Drwibbleposted 13 years agoin reply to this

        The worst thing was he announced that he was going to sell the gold first causing the price to go lower than the already low price.

    2. Drwibble profile image60
      Drwibbleposted 13 years agoin reply to this

      Definitely time to take our medicine of cut backs to balance the books. The trouble is will we have an economy left by the time he gets elected out and whether the next prime minister will take the right course of action.

      1. CMHypno profile image85
        CMHypnoposted 13 years agoin reply to this

        I think that Gordon is definitely salting the fields and poisoning the wells for the incoming Tory government, however much that is hurting the country and our economy. It could actually be quite amusing if he did get back in and have to deal with the consequences of his actions himself!  I don't envy what David Cameron will have to go through to get this country back on its feet, the Unions are already promising trouble!

  7. JanTutor profile image62
    JanTutorposted 13 years ago

    I so pleased on this freezing afternoon (London) that you Hubbers are sufficiently motivated to respond. From what I have read the main consensus is leave the Queen out of politics (there are enough players stomping about in the political arena).

    Ryankett - you've made me laugh and nod agreement (in equal measure). Jenna May Swann - your point about apathy is SPOT ON! CMHypno - wow, wow, wow - you don't mince your words. Empress Felicity - a wickedly good retort.

    My take on Gordon Brown can probably be summed up in the following two sayings:
    1. "Be careful what you wish for" - Remember Gordon showed his hand that he badly wanted the Prime Ministership years before Blair's exit. Well he got what he wanted and what a baptism of fire!

    2. "The road to hell is paved with good intentions" - I for one thing he is a well-meaning politician but time and time again he has got things badly wrong.

    I do wonder what would have happened if he'd been PM during the glory days when the economy was soaring?? DrWibble you're the economist ???

  8. Drwibble profile image60
    Drwibbleposted 13 years ago

    How dare you, I am not an economist wink  just a humble microelectronic research engineer. Nevertheless, economics is my hobby of mine, was accepted into LSE University from debating with one of the professor when I went to one of their open days but in the end preferred to go into engineering.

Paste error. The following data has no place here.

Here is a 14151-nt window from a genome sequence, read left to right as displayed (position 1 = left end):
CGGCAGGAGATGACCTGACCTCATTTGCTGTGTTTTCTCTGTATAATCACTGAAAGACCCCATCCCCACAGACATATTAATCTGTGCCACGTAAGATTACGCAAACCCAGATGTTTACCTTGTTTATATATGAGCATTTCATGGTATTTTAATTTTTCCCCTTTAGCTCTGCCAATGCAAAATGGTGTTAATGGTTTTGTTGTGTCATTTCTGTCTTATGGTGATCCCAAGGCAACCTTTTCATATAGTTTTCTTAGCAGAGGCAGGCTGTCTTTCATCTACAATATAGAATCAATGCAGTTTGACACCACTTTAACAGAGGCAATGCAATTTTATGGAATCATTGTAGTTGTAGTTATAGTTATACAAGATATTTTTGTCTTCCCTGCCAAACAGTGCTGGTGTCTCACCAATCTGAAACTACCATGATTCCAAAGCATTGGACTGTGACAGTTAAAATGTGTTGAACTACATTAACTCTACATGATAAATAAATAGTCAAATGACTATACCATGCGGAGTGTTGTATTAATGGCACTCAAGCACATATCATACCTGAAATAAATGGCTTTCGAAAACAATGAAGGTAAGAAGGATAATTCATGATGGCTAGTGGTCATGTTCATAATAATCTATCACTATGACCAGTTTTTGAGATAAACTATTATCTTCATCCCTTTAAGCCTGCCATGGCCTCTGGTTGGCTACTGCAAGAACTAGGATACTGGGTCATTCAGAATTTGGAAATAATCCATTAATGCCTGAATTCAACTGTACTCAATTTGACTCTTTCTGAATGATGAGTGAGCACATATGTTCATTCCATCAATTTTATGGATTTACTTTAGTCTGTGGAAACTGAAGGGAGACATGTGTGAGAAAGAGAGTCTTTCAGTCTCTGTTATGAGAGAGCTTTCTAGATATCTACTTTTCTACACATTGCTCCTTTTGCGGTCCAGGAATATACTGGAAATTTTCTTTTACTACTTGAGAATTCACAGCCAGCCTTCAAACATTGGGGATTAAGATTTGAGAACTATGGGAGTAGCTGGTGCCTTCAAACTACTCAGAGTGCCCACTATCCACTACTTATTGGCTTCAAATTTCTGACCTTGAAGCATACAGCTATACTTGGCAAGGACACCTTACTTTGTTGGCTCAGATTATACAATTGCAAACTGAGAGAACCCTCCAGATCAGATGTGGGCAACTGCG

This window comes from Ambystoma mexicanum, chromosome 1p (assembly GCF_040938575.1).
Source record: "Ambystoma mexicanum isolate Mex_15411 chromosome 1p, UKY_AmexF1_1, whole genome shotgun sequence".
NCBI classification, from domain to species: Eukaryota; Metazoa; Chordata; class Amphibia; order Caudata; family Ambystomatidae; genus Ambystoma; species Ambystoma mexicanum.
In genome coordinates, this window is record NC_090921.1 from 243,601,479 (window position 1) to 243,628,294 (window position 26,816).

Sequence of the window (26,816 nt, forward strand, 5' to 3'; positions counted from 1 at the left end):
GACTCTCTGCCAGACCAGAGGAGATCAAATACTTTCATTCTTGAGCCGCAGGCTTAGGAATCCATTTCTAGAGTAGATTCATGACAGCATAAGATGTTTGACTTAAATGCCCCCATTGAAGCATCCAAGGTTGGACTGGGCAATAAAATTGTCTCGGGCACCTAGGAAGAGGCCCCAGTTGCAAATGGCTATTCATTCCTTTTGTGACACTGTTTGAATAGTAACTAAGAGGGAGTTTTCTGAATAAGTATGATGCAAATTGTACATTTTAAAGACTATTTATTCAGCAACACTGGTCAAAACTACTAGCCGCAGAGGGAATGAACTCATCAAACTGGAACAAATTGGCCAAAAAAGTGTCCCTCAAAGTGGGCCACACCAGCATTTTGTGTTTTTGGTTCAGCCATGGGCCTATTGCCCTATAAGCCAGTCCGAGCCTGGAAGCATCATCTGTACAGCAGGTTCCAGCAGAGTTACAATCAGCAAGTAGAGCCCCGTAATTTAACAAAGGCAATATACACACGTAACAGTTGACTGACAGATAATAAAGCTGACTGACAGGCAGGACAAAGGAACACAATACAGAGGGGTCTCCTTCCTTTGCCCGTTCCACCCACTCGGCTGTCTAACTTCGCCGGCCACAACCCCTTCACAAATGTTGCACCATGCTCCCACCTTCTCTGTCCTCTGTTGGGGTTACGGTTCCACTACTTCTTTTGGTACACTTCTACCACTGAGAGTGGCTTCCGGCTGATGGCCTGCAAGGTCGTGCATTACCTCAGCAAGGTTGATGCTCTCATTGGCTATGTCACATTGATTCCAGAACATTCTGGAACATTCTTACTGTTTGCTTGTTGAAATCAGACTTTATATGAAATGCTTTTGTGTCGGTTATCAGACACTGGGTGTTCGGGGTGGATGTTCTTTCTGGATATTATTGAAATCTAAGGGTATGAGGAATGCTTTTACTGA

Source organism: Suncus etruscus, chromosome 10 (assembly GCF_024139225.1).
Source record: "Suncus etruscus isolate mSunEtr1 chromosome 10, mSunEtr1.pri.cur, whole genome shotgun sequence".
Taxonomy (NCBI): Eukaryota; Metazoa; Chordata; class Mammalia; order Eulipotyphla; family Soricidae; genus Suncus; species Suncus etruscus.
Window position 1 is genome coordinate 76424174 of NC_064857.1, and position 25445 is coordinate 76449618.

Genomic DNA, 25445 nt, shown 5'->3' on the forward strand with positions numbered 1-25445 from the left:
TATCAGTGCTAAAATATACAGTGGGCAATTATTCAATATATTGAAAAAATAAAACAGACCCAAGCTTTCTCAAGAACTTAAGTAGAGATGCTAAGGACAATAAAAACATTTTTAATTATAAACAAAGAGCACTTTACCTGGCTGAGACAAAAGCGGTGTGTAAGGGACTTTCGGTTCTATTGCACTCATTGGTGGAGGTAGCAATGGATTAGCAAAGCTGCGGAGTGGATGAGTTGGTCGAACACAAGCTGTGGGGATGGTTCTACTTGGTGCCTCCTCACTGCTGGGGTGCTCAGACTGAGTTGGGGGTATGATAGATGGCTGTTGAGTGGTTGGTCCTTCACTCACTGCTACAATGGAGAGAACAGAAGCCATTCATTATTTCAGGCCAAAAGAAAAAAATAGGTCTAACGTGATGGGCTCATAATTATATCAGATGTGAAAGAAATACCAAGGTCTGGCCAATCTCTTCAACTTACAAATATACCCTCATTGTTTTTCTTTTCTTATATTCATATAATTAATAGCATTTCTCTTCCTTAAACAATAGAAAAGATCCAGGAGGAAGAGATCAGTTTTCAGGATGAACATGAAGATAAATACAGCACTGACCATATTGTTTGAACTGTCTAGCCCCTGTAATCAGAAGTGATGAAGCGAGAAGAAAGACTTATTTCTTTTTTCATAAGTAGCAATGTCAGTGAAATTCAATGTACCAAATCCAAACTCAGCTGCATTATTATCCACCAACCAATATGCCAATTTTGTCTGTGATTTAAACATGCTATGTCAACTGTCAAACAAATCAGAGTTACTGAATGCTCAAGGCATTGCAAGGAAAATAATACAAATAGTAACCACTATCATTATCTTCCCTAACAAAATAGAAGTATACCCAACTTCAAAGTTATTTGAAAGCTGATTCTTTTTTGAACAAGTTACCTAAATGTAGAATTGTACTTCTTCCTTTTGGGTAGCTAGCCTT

A lot of this was building up before Gordon Brown became prime minister, there is this quote which sums it up nicely.

    “Everyone loves an early inflation. The effects at the beginning of inflation are all good. There is steepened money expansion, rising government spending, increased government budget deficits, booming stock markets, and spectacular general prosperity, all in the midst of temporarily stable prices. Everyone benefits, and no one pays. That is the early part of the cycle. In the later inflation, on the other hand, the effects are all bad. The government may steadily increase the money inflation in order to stave off the latter effects, but the latter effects patiently wait. In the terminal inflation, there is faltering prosperity, tightness of money, falling stock markets, rising taxes, still larger government deficits, and still roaring money expansion, now accompanied by soaring prices and an ineffectiveness of all traditional remedies. Everyone pays and no one benefits. That is the full cycle of every inflation”

    Don't forget, this was not just happening in the UK but in the US as well. However, that is not to excuse Gordon Brown as they are in power to provide leadership and in theory plan for the future even if it is unpopular at the time.

    The trouble is the UK economic trends does not look good at the moment, ageing population (population moves from producing wealth to more consumers of wealth), crazy house prices, massive debts both being run up by the government and UK population, North Sea oil and gas at their peak with a lot of nuclear power stations going to be decommissioned in the next few years.

    The thing is I don't see any strong leadership within the current lot of career politicians.

    But on the bright side, at least we might get snow on Christmas day.

  9. waynet profile image69
    waynetposted 13 years ago

    It's up to the Queen if she wants to suck him...oh wait a minute sack him...sorry I'll collect my brain fragments and leave this discussion behind!

    1. JanTutor profile image62
      JanTutorposted 13 years agoin reply to this

      **TREASON** comes to mind - but please feel free to post more, before MI5 turn up to collect you :-) Actually I think you've just inspired another hub!

      1. waynet profile image69
        waynetposted 13 years agoin reply to this

        Infamy infamy they've all got it in for me!